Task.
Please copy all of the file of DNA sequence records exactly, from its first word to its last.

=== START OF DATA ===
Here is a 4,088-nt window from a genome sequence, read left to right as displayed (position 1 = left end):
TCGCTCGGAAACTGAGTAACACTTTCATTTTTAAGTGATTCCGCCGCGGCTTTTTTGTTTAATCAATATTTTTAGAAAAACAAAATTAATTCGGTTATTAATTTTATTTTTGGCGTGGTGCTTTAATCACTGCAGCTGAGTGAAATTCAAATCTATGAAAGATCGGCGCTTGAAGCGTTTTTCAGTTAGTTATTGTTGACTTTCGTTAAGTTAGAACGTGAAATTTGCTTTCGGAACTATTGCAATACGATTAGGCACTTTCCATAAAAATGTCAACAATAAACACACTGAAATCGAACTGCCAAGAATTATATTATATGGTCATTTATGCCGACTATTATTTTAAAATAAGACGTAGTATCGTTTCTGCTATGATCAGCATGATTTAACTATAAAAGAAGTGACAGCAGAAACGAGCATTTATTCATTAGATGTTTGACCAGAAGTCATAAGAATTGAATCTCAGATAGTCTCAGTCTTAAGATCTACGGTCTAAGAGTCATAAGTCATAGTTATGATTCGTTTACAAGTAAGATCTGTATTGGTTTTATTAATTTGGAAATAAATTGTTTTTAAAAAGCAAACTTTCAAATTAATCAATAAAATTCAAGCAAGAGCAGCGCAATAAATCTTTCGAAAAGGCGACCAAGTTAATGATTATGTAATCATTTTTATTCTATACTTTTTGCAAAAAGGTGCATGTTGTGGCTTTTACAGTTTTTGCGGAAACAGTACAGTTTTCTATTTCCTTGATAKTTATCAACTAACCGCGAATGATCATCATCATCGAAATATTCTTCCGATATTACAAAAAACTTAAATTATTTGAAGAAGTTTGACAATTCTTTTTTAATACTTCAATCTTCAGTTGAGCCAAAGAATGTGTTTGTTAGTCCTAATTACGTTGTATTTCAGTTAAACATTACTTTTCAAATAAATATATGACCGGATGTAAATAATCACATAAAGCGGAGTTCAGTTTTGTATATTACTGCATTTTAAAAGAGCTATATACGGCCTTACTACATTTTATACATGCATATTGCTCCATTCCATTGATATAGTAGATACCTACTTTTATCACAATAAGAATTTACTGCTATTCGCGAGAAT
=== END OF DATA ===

Here is a 4,088-nt window from a genome sequence, read left to right as displayed (position 1 = left end):
TCGCTCGGAAACTGAGTAACACTTTCATTTTTAAGTGATTCCGCCGCGGCTTTTTTGTTTAATCAATATTTTTAGAAAAACAAAATTAATTCGGTTATTAATTTTATTTTTGGCGTGGTGCTTTAATCACTGCAGCTGAGTGAAATTCAAATCTATGAAAGATCGGCGCTTGAAGCGTTTTTCAGTTAGTTATTGTTGACTTTCGTTAAGTTAGAACGTGAAATTTGCTTTCGGAACTATTGCAATACGATTAGGCACTTTCCATAAAAATGTCAACAATAAACACACTGAAATCGAACTGCCAAGAATTATATTATATGGTCATTTATGCCGACTATTATTTTAAAATAAGACGTAGTATCGTTTCTGCTATGATCAGCATGATTTAACTATAAAAGAAGTGACAGCAGAAACGAGCATTTATTCATTAGATGTTTGACCAGAAGTCATAAGAATTGAATCTCAGATAGTCTCAGTCTTAAGATCTACGGTCTAAGAGTCATAAGTCATAGTTATGATTCGTTTACAAGTAAGATCTGTATTGGTTTTATTAATTTGGAAATAAATTGTTTTTAAAAAGCAAACTTTCAAATTAATCAATAAAATTCAAGCAAGAGCAGCGCAATAAATCTTTCGAAAAGGCGACCAAGTTAATGATTATGTAATCATTTTTATTCTATACTTTTTGCAAAAAGGTGCATGTTGTGGCTTTTACAGTTTTTGCGGAAACAGTACAGTTTTCTATTTCCTTGATAKTTATCAACTAACCGCGAATGATCATCATCATCGAAATATTCTTCCGATATTACAAAAAACTTAAATTATTTGAAGAAGTTTGACAATTCTTTTTTAATACTTCAATCTTCAGTTGAGCCAAAGAATGTGTTTGTTAGTCCTAATTACGTTGTATTTCAGTTAAACATTACTTTTCAAATAAATATATGACCGGATGTAAATAATCACATAAAGCGGAGTTCAGTTTTGTATATTACTGCATTTTAAAAGAGCTATATACGGCCTTACTACATTTTATACATGCATATTGCTCCATTCCATTGATATAGTAGATACCTACTTTTATCACAATAAGAATTTACTGCTATTCGCGAGAAT